Western democratic powers are no longer the dominant external shapers of political transitions around the world. A new global marketplace of political change now exists, in which varied arrays of states, including numerous nondemocracies and non-Western democracies, are influencing transitional trajectories. Western policymakers and aid practitioners have been slow to come to grips with the realities and implications of this new situation.
New Marketplace Realities
A transformed transitional era. Despite overall global democratic stagnation since 2000, the era of widespread national-level political flux that marked the 1980s and 1990s has not ended; its character has simply evolved. It no longer has any overarching directionality, with countries moving as often away from democracy as toward it or into civil war as out of it.
A widespread phenomenon. The marketplace is not limited to high-profile hot spots like Syria, Ukraine, and Yemen. Competition for influence among diverse external actors impacts all countries experiencing fundamental political change.
A new normal. The marketplace is not a temporary condition. It is a fundamental feature of the changed international political order that is emerging as a result of the global diffusion of power away from the West to “the rest.”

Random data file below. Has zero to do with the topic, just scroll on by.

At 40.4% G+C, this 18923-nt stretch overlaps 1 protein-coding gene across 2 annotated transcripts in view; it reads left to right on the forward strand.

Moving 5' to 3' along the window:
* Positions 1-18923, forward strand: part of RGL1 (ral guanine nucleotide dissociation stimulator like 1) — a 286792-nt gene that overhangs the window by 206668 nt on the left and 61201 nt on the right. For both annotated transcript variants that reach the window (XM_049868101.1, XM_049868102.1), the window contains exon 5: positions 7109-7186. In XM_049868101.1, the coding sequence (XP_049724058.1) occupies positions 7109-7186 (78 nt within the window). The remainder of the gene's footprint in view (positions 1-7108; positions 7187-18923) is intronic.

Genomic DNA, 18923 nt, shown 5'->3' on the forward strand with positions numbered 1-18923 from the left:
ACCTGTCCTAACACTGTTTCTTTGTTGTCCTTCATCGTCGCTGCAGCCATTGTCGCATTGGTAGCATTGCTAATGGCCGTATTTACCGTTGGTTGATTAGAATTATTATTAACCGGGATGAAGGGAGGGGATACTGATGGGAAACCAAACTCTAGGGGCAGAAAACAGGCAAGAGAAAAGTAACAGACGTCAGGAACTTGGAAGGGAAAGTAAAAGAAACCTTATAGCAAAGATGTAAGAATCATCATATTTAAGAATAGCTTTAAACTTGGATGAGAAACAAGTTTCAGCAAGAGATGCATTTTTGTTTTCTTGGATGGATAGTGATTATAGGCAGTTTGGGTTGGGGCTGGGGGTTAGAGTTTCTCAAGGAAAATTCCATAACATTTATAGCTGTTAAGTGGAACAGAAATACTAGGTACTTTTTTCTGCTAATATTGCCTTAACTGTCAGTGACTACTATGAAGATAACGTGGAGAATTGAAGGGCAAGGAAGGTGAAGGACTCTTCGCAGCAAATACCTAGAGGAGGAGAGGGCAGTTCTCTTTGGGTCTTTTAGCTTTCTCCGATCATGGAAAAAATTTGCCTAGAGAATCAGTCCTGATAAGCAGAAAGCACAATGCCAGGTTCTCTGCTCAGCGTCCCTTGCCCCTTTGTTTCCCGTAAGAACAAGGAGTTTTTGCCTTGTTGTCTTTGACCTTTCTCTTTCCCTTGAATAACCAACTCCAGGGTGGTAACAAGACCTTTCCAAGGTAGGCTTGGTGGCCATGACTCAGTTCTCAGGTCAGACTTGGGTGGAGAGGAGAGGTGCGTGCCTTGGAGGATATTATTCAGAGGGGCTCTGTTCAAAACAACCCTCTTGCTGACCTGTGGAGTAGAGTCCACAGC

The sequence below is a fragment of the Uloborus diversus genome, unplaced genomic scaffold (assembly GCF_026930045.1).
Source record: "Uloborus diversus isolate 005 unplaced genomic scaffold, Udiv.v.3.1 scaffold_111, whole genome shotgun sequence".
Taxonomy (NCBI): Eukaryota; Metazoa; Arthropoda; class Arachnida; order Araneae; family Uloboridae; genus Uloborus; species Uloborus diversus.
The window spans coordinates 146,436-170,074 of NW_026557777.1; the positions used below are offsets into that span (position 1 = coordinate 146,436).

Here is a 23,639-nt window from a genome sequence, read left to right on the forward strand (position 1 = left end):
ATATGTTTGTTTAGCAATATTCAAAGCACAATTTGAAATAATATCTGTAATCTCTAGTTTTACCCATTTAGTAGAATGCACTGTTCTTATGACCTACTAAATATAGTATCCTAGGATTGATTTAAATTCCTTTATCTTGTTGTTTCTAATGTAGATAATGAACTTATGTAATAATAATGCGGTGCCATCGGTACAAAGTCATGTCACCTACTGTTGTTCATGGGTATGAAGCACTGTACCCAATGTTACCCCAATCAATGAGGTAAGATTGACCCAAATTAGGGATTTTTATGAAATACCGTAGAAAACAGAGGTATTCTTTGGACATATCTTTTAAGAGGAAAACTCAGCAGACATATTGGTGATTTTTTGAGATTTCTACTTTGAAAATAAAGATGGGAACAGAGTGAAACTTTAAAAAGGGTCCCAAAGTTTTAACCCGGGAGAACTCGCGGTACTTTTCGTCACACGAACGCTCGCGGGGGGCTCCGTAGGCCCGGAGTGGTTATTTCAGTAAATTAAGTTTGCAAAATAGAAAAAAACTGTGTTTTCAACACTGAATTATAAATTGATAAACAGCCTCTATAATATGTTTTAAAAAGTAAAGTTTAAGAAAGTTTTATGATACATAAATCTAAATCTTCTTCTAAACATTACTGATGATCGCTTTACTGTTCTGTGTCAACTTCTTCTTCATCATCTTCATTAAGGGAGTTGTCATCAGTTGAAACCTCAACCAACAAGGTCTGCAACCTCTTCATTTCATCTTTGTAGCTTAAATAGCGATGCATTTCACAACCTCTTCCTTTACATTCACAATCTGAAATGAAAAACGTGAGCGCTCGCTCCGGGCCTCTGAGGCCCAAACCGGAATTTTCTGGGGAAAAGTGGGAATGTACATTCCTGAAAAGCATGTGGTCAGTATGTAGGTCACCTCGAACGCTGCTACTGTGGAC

How States Operate in the Marketplace
Motivations are complex and often nonideological. Framing the marketplace as a contest between democracy promotion and autocracy promotion would be erroneous. The motivations of governments seeking to shape political change in other countries are highly diverse and hard to neatly categorize.
Methods of influence are increasingly forceful. The marketplace is characterized by the widening use of intrusive methods, especially military force and political cash on the part of nondemocracies. Non-Western democracies usually hew to softer methods and often try to act through multilateral institutions.
Marketplace power is asymmetrical. Fueled by a perception of urgent national interest and taking advantage of local ties and knowledge, relatively weak countries are sometimes able to exert significant influence on transitions near them, rivaling or even outweighing that of major Western powers.
Pushback is a by-product. As competition for influence widens and intensifies, a growing number of countries are pushing back, not only against Western powers, but against all states attempting to exert cross-border political influence.
Rules are scarce. The new global marketplace is a rule-less domain in practice. The many different states reaching across borders to influence the political life of other countries do not conform to any shared set of norms, principles, or standards regulating the permissible forms of action.